Also please don’t sneeze on the scones and no, you cannot bring your battle axe to the tea table.

For some reason, however, the tea tradition fell by the wayside. Perhaps the sheer numbers overwhelmed me (it happens on occasion). When the weekly tea parties began to be spoken of in wistful and nostalgic tones, I knew that would never do. I declared the tea parties reinstated, and there was much rejoicing.

 

It isn’t difficult, having a tea party. It just takes a little effort. Some people like to dress up for them.

 

But others prefer to be casual.

Perhaps a bit too casual.

The naked teabibber is awfully cute, though. Have I mentioned that a time or twenty before?

Other necessities for tea-party-success: china. Matching optional.

My mother-in-law gave me this china set several years ago. She just up and gave it to me! I might have mentioned that I loved it once or twice infinity times whenever I saw it at her house. I think it was a last-ditch attempt to shut me up.

Nagging one’s mother-in-law for china is probably not successful for most people. But most people don’t have my divine mother-in-law.

What? No, you can’t have her! She’s MINE! nanny nanny boo boo!

Ahem. Where was I? Oh yes. Goodies. Goodies are very, very necessary.

 

Snickerdoodles.

Chocolate Chip Shortbread.

Freshly-minted (as of this evening!) eleven-year-old.

(Okay, so that’s not necessary, but it’s pretty cool)

And most importantly: Grace and Gratitude, for all of the above.

So go on! Have yourself a tea party of your own. I’ll even share my shortbread recipe, to get you started.

Chocolate Chip Shortbread

14 Tbsp Butter (don’t even think of using anything else)
2 Cups flour
1/2 Cup powdered sugar
1 cup mini chocolate chips

Heat oven to 350F. Put butter in 13×9 pan and melt in oven. Remove when completely melted and let cool briefly. Combine flour and sugar together and add to butter still in pan. Mix it until completely incorporated, then press evenly over bottom of pan. Sprinkle chocolate chips over the top of the shortbread and press them down into the batter firmly. Bake for 18 minutes. Eat decorously, with one pinky raised.

Of Family and Food

Thanksgiving approacheth. Did you know? It’s exactly 9 sleeps away. Let me say that again.

 

THANKSGIVING IS EXACTLY 9 SLEEPS AWAY.

 

In my family, Thanksgiving is about laughing, togetherness, laughing, playing cards, laughing, and what’s that other thing? Uhhhh…hmmmmm….oh yes. Eating oneself into a stupor.

 

Let me just be honest here. Food, and its attendant preparation and presentation, has never been my strong suit. I have a giterdun attitude towards meals. I like to eat, don’t get me wrong. It’s just that I have never been in any danger of succumbing to hysterical euphoria over a menu plan.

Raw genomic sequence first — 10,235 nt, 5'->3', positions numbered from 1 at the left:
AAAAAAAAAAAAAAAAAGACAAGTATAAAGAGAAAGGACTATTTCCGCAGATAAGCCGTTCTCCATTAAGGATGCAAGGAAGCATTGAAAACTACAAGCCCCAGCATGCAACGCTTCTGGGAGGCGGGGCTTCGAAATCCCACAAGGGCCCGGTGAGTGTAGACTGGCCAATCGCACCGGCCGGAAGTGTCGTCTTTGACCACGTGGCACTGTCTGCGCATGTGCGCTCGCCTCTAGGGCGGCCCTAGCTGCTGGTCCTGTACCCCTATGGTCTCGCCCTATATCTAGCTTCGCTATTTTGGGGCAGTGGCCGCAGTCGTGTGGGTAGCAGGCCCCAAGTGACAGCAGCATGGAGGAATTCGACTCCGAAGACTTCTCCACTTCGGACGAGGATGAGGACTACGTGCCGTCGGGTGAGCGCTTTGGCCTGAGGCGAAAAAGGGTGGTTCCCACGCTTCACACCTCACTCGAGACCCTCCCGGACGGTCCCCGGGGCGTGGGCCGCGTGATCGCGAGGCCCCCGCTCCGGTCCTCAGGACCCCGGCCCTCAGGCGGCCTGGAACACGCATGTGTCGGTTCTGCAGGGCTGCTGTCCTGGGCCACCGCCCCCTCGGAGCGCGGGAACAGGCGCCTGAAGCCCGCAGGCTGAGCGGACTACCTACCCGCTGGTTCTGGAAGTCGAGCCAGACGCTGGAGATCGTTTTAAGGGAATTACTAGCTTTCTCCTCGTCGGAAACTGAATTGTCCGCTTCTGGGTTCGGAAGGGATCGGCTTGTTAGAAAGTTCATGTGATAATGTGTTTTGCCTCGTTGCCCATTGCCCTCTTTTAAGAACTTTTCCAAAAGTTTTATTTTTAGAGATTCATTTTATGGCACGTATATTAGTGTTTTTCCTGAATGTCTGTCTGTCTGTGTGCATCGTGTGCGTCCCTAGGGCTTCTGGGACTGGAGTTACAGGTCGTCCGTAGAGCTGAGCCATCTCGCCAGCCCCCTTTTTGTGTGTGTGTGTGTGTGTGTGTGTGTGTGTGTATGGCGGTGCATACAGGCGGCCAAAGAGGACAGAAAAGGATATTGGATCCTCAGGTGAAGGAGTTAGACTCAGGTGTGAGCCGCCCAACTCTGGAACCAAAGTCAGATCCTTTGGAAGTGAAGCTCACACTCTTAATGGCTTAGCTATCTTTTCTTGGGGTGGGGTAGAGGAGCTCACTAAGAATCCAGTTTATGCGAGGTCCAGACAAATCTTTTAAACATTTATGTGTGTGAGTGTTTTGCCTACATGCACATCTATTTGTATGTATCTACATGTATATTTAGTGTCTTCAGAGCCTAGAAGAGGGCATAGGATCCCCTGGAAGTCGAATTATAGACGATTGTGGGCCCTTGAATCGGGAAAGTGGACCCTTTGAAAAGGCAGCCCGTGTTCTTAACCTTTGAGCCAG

Not so my sister.

 

My sister subscribes to Saveur magazine. I buy her cookbooks for presents. She has a relationship with food that I will never understand. When I express my (heretical) question that if they can put a man on the moon, why can’t they invent a pill that has an entire meal compressed within, complete with vitamins and calories and necessary nutrients?, she turns pallid.

 

And so Thanksgiving is her Valentine’s Day. A love letter to her extended family, written in green jello salad and signed with gravy.

 

She keeps emailing me updated menus for consideration with regards to the big day, and this is fine with me. I like knowing what I am expected to contribute, and what I can conveniently forget about entirely. However, her precise mathematical formula for figuring out quantities appears to be something like this:

 

Number of People To Feed X 42, plus extra, just in case

And then she asks questions like Do you think this will be enough? Do you think we need another vegetable dish? Are six pies going to do it?

And I reply: We will have 27 human beings in our house for Thanksgiving. Subtract six for pie-haters and those who possess no teeth for pie chewing, and you have 21. I think 48 slices of pie will be enough, yes.

Her power to remember and organize food is borderline supernatural. She senses gaps in the appetizer lineup like Spiderman senses a mugging about to occur, and ensures that justice is done in the name of deprived tastebuds everywhere.

 

In the end, though, I don’t know what I’d do without her. This is the woman who pulled out all the stops to plan and provide my daughter’s wedding buffet when I, in my newborn-fogged, sleep-deprived stupor, was thinking Wedding food? Can’t everybody just eat butter mints and peanuts?

 

I may roll my eyes when I receive the inevitable 2,382nd revision to the menu, but I gotta admit…she puts the Thanks in my Thanksgiving.